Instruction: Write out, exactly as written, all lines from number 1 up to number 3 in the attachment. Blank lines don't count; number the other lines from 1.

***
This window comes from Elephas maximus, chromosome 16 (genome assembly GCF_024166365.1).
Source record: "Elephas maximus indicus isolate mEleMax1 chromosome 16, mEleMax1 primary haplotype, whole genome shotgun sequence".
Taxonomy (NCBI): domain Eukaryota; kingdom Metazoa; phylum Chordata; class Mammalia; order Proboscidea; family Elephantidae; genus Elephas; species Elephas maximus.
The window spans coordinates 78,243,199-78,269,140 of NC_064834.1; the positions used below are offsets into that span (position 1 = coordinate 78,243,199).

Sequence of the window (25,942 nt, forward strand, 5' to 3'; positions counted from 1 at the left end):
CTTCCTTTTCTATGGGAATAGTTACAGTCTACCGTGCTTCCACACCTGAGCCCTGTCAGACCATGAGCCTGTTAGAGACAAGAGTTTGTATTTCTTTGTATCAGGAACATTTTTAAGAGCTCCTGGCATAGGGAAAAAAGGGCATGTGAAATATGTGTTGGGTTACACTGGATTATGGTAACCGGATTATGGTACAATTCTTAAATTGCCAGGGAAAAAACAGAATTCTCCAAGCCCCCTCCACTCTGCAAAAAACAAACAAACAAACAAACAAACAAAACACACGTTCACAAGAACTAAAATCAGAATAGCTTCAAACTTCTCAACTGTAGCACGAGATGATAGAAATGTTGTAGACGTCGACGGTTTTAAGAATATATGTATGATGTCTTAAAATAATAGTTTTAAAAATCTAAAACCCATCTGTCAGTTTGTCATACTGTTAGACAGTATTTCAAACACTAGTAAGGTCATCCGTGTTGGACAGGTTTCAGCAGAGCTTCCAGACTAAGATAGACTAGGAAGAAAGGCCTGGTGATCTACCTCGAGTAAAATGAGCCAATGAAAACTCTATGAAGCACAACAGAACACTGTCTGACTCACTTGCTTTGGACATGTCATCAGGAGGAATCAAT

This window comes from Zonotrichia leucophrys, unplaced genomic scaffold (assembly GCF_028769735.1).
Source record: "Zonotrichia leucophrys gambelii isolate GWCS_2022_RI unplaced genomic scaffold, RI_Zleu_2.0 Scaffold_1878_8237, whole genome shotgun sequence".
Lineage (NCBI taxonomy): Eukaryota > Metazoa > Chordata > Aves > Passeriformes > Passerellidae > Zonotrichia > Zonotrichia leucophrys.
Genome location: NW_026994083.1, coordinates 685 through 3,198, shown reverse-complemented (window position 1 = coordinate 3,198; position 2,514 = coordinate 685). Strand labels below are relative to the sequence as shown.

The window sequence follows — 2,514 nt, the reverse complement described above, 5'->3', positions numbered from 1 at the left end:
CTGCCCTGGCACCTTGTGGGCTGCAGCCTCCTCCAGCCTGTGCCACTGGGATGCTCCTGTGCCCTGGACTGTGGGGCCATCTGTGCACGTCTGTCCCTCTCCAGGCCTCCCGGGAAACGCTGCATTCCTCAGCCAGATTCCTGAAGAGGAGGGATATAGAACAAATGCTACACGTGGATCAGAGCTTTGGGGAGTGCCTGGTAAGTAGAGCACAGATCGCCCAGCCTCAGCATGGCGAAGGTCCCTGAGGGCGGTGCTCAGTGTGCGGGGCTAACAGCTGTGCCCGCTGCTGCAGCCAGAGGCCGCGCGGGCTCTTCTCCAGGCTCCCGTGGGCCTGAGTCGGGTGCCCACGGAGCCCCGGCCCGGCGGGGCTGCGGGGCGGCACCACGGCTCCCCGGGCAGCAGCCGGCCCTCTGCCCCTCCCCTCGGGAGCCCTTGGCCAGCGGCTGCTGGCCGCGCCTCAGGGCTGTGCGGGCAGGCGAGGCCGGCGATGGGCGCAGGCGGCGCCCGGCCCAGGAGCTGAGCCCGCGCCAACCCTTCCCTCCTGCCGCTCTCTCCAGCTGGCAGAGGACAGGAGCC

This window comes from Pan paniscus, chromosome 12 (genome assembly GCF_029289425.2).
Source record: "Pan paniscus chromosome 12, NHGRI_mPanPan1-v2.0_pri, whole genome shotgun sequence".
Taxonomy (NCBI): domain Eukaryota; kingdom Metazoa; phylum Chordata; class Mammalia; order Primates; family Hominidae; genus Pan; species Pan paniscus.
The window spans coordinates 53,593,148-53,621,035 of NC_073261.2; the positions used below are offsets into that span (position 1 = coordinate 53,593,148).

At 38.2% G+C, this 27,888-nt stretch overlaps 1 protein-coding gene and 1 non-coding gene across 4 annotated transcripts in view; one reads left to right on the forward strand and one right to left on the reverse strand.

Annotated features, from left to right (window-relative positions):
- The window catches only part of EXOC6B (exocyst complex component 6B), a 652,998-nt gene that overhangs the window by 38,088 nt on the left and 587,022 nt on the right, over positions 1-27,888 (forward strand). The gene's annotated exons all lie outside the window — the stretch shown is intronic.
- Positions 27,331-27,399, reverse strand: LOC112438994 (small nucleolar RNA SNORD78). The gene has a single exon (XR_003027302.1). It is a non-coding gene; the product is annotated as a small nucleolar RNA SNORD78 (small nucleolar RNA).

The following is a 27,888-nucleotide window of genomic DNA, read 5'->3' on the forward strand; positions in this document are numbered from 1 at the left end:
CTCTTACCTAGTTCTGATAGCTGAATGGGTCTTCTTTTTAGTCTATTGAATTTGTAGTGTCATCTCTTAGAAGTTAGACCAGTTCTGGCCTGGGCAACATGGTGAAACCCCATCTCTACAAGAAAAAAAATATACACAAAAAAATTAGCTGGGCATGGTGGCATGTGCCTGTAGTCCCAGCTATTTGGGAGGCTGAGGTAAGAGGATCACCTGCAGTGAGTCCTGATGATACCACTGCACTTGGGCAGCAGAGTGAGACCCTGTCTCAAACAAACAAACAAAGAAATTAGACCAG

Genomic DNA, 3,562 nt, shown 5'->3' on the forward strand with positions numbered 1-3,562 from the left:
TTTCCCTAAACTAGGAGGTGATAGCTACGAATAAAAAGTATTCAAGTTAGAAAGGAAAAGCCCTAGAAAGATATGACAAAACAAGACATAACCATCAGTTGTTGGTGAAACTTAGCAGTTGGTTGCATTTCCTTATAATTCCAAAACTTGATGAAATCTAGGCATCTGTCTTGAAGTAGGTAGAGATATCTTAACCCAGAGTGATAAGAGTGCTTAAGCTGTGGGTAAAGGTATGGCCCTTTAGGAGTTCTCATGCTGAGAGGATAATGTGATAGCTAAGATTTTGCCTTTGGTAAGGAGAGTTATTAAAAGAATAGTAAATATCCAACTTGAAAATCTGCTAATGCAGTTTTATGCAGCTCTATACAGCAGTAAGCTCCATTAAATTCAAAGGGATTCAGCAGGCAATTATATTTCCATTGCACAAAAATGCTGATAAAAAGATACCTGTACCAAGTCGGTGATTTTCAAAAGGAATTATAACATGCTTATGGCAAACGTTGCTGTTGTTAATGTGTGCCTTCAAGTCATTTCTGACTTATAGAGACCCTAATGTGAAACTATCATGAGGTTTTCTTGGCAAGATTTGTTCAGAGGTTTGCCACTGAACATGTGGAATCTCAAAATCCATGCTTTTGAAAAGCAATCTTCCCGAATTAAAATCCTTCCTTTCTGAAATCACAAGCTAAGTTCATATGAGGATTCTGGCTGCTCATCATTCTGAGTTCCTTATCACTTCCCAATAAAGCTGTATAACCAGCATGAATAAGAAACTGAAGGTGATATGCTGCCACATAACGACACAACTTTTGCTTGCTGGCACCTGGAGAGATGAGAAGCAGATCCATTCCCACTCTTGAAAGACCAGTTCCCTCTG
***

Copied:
This window comes from Elephas maximus, chromosome 16 (genome assembly GCF_024166365.1).
Source record: "Elephas maximus indicus isolate mEleMax1 chromosome 16, mEleMax1 primary haplotype, whole genome shotgun sequence".
Taxonomy (NCBI): domain Eukaryota; kingdom Metazoa; phylum Chordata; class Mammalia; order Proboscidea; family Elephantidae; genus Elephas; species Elephas maximus.